As sad as it is, it’s becoming increasingly evident that humankind just doesn’t really have its own best interests at heart. As temperatures continue to rise and warnings of climate change become more and more desperate, swift and decisive action needs to be made. Couple that with our seemingly endless capacity to find things to go to war with each other over, and it looks as though we’ve always been quite content to destroy each other.
The thing is, though, it’s not just ourselves we’re endangering. Since the dawn of time, countless fascinating species have gone extinct. According to Our World In Data, 4 billion different species of all kinds are estimated to have evolved here on Earth, 99 percent of which have since disappeared entirely. We may not have shared the planet with some of them, but we’ve certainly contributed to the decline of many species.
What of humankind’s best friend, the dog? Would our furry friends survive without us, if humanity bowed out? Ultimately, that’s a difficult question.
Do we pamper our dogs too much? Of course not
According to BBC News, dogs were likely first domesticated up to 40,000 years ago. From the taming of wolves to the development of professional and familial bonds over the centuries, our two species have lived in relative harmony for a very long time. Shared bonds of love and protection were forged that continue today, as we’ve both come to rely on each other. For domesticated dogs, this has meant regular feedings, shampoo grooming, and comfy beds. What would the outlook be for them without all of these familiar canine comforts?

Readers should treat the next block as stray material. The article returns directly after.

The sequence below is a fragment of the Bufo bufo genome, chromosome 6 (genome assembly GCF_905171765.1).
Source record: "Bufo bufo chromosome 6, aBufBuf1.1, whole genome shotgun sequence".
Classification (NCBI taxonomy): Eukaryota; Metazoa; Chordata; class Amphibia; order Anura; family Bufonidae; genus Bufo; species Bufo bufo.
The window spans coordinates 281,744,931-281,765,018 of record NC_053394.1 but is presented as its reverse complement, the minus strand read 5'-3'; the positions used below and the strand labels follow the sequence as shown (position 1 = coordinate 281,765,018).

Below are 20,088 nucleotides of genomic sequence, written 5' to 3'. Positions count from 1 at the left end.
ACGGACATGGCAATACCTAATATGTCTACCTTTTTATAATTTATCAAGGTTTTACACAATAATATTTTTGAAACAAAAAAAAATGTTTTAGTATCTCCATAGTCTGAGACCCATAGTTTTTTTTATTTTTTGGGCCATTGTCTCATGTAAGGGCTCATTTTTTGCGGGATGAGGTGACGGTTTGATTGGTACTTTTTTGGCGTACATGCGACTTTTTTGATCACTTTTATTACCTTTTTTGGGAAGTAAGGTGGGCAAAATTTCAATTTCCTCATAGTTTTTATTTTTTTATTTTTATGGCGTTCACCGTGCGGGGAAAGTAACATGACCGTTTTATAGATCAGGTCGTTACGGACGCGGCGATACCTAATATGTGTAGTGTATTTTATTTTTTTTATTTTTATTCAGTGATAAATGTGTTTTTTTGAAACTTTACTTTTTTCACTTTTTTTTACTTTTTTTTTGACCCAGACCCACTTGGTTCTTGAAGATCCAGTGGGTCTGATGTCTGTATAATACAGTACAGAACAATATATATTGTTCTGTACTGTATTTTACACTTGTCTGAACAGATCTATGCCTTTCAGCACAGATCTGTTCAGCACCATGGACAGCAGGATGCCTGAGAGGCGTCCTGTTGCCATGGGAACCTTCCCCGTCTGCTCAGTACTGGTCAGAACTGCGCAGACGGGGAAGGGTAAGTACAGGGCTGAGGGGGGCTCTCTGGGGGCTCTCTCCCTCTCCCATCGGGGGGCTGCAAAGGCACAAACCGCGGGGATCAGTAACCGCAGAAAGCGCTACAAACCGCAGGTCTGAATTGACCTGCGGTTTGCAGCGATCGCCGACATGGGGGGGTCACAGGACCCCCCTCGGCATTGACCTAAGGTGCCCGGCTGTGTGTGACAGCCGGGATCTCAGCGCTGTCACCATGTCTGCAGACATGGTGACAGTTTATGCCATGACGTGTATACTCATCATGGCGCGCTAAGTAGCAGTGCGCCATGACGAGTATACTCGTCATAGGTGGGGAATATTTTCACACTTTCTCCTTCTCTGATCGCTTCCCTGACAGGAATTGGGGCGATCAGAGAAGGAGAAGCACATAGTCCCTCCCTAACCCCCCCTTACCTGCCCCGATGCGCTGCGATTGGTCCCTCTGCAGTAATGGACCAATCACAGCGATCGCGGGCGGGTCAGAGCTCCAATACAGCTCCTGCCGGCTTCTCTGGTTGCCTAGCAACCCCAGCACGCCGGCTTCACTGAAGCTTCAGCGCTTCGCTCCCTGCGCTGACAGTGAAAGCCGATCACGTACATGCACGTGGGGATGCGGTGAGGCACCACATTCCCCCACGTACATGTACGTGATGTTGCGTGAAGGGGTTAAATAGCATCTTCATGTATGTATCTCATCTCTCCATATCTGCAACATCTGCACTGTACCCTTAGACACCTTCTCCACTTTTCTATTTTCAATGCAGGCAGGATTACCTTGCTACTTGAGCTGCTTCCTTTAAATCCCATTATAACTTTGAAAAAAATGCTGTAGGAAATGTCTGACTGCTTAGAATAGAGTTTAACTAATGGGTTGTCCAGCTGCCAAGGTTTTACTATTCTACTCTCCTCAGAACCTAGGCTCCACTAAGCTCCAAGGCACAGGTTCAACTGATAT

The way PetMD tells it, a world suddenly sans humans would mark a tremendous paradigm shift for our beloved pets. Simply to survive, they would need to redevelop the most fundamental skills: finding food, water, mates (potentially from other canine breeds), and a safe place to rest being paramount. In true Charles Darwin fashion, those that were most successful in doing so (suggested being average-sized species rather than particularly small or large ones) would potentially pass these skills down, and so a new doggy age would begin.
While, sadly, not all dogs would survive without us (unsurprising, with the way some people pamper their furry friends), it’s also important to note that many are getting along just fine without us at this very moment: PetMD goes on to explain that nearly 80 percent of dogs today are free-range, and so probably wouldn’t be tremendously impacted by our absence either way.
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